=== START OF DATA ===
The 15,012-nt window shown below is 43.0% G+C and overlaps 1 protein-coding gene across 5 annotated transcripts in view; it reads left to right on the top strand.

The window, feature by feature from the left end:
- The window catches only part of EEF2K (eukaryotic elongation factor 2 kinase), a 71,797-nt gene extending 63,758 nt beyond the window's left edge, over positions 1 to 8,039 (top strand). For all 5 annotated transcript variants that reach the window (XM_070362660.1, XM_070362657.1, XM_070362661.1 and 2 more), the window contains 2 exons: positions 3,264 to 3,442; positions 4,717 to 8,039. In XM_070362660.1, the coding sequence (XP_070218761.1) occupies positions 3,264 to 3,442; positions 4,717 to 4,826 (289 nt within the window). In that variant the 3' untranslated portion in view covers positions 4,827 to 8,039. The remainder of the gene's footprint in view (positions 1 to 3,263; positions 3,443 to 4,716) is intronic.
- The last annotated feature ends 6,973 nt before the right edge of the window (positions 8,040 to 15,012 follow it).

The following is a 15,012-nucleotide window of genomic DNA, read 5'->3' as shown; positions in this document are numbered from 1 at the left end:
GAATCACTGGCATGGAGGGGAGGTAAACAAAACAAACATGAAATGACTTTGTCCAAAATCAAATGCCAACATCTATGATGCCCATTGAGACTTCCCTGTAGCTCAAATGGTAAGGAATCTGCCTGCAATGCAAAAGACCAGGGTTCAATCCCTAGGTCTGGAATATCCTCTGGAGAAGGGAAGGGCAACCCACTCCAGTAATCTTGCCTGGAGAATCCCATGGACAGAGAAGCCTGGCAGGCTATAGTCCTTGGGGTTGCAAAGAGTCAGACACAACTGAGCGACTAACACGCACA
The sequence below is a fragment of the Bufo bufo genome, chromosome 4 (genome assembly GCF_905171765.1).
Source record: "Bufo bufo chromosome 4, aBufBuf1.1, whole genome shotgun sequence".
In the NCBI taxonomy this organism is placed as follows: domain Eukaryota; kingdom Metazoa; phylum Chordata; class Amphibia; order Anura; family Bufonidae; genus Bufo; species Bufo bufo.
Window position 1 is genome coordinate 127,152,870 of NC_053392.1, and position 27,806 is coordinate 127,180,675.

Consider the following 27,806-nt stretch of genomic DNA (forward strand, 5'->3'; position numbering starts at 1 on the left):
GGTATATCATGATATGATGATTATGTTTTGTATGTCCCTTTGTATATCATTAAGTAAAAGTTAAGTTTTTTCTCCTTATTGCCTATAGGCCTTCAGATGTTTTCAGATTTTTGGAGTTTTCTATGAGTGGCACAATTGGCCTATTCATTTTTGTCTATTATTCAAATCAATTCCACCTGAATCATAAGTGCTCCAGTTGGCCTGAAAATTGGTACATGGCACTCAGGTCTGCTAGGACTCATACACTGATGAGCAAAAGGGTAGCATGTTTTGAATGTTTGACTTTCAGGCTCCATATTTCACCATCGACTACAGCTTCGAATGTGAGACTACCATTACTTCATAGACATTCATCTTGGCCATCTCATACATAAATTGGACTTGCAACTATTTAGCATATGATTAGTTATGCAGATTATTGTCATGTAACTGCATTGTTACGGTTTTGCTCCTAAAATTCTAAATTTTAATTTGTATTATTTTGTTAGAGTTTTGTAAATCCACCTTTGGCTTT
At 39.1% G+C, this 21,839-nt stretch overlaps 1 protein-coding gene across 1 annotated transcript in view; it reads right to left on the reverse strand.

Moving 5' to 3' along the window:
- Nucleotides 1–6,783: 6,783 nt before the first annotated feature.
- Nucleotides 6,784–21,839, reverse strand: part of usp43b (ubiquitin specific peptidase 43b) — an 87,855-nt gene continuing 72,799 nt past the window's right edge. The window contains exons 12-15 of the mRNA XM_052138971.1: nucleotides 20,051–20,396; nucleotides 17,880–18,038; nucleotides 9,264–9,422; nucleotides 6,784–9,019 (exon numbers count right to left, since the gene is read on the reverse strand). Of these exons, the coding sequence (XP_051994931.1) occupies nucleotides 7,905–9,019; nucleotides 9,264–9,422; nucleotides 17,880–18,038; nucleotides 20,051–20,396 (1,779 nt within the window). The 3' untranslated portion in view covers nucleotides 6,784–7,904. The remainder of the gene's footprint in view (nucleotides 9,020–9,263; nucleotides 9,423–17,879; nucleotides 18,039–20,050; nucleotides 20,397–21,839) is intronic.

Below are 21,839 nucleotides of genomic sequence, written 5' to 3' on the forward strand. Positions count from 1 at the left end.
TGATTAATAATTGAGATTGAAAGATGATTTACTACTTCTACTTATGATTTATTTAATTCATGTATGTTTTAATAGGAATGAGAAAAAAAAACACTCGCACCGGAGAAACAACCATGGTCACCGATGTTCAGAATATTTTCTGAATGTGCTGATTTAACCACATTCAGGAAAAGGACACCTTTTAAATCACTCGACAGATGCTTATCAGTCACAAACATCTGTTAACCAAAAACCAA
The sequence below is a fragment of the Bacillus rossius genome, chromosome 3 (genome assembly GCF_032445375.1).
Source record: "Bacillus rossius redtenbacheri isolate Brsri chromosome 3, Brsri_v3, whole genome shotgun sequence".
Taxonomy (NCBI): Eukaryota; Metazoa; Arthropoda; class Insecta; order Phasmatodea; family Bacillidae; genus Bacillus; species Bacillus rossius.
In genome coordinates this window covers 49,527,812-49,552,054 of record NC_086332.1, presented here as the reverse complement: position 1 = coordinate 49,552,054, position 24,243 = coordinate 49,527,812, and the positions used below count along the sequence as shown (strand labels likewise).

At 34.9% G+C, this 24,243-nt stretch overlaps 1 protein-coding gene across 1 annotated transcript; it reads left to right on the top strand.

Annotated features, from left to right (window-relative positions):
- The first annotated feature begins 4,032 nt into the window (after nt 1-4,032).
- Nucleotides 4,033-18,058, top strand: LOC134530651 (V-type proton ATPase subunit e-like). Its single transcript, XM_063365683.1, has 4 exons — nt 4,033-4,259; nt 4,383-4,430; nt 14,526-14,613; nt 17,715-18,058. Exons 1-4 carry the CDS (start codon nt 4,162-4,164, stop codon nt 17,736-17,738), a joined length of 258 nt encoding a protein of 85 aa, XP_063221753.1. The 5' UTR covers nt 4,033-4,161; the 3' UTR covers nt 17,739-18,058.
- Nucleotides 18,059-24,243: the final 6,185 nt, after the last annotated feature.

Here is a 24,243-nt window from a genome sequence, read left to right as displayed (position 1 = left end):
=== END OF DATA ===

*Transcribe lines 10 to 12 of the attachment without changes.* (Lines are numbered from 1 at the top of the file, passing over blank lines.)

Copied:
Window position 1 is genome coordinate 127,152,870 of NC_053392.1, and position 27,806 is coordinate 127,180,675.

Consider the following 27,806-nt stretch of genomic DNA (forward strand, 5'->3'; position numbering starts at 1 on the left):
GGTATATCATGATATGATGATTATGTTTTGTATGTCCCTTTGTATATCATTAAGTAAAAGTTAAGTTTTTTCTCCTTATTGCCTATAGGCCTTCAGATGTTTTCAGATTTTTGGAGTTTTCTATGAGTGGCACAATTGGCCTATTCATTTTTGTCTATTATTCAAATCAATTCCACCTGAATCATAAGTGCTCCAGTTGGCCTGAAAATTGGTACATGGCACTCAGGTCTGCTAGGACTCATACACTGATGAGCAAAAGGGTAGCATGTTTTGAATGTTTGACTTTCAGGCTCCATATTTCACCATCGACTACAGCTTCGAATGTGAGACTACCATTACTTCATAGACATTCATCTTGGCCATCTCATACATAAATTGGACTTGCAACTATTTAGCATATGATTAGTTATGCAGATTATTGTCATGTAACTGCATTGTTACGGTTTTGCTCCTAAAATTCTAAATTTTAATTTGTATTATTTTGTTAGAGTTTTGTAAATCCACCTTTGGCTTT